‘McQ,’ the paperback: alternate-universe version of events
By Mark Voger, author, “Monster Mash: The Creepy, Kooky Monster Craze in America 1957-1972″
I am the proud owner of the “McQ” novelization written by “Alexander Edwards” (based on Lawrence Roman’s screenplay), which was published in 1974 by Warner Paperback Library with a cover price of $1.25. In a cruel irony, there’s a glossy color ad for Kent cigarettes smack-dab in the center of the book. (Cigarette-smoking likely figured in John Wayne’s 1979 death from cancer. Duke himself believed it did.)
My friend, the novelist Wallace Stroby (“The Devil’s Share”), is an inveterate collector of novelizations, and something of an expert on same. Stroby points out that novelizations flourished during a time before home video and YouTube, when opportunities to somehow relive a beloved current movie (short of buying another ticket) were rare.
Stroby adds that novelizations were often written by known novelists under nom de plumes. He learned that Alexander Edwards is a pseudonym for Leonore Fleischer, a prolific writer of novelizations (some under her real name).
In those days, novelizations were sometimes written off of screenplays that weren’t yet finalized. Thus, there could be differences between what you saw on screen and in print. “McQ,” the paperback, has several glaring such instances.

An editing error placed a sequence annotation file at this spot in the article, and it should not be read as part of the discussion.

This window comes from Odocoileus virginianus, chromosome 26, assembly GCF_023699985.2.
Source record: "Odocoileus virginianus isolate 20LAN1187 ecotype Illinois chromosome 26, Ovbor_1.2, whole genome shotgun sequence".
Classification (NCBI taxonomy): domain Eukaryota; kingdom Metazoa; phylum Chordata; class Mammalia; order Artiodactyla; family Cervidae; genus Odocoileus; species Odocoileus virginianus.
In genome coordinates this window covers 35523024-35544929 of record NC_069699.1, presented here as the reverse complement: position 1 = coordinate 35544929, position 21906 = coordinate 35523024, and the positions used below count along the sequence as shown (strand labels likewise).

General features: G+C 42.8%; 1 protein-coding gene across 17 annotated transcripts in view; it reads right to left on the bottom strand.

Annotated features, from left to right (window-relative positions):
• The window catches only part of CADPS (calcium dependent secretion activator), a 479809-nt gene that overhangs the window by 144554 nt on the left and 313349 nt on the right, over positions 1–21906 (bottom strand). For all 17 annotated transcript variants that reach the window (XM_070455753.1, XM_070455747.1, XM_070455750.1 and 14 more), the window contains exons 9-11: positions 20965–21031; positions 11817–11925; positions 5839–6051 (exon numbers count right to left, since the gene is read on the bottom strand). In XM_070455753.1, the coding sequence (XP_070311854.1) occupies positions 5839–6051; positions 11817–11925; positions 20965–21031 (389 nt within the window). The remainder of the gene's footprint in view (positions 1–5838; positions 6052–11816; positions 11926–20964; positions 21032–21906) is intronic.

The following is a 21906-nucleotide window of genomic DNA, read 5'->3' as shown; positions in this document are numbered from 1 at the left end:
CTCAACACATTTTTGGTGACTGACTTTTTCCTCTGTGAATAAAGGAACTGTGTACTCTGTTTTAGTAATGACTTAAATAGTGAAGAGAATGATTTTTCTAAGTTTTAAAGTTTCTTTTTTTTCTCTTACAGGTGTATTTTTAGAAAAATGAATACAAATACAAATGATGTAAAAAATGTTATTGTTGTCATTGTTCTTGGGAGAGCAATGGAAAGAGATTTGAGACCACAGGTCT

■ The paperback McQ doesn’t live on a boat.
■ There’s a sex scene between McQ and and his aging-hooker contact Myra which, in the movie, mercifully happens offscreen. (Let’s all agree we’re glad Wayne and Coleen Dewhurst kept their clothes on while filming.)
■ McQ’s preferred gun, identified as an Ingram 9mm in the movie, is a Mauser in the paperback.
■ The big showdown, which takes place along Pacific Ocean beaches in the movie, happens at a salt-processing plant in the paperback.
■ At the end of the film, when McQ’s old boss Captain Kosterman offers McQ his badge back, it’s implied that McQ accepts it. In the paperback, he flatly turns it down. McQ later tells private eye Pinky there still must be someone higher up in the police department’s chain of command who orchestrated drug heists and cop killings — and McQ aims to find him.
Two excerpts follow.
McQ as described in the paperback: McQ was a man who resembled most closely a mountain that had seen the weathering of thousands of years. A huge man, six feet five and made of stone, he had a weatherbeaten face with crags instead of features. Engraved deeply into it was a weariness borne from long years of hard, frustrating work. For, although McQ was a cop in the deepest, most old-fashioned mold, he was also a loner, a maverick with his own way of doing things.
McQ and Myra get it on: He didn’t flinch as she wound herself around him, her soft weight encompassing him like a hot fog, her tongue searching for his. As her hands reached for and found him, she whispered urgently in his ear, “So it’s not Raquel Welch. Shut your eyes, baby, and dream.”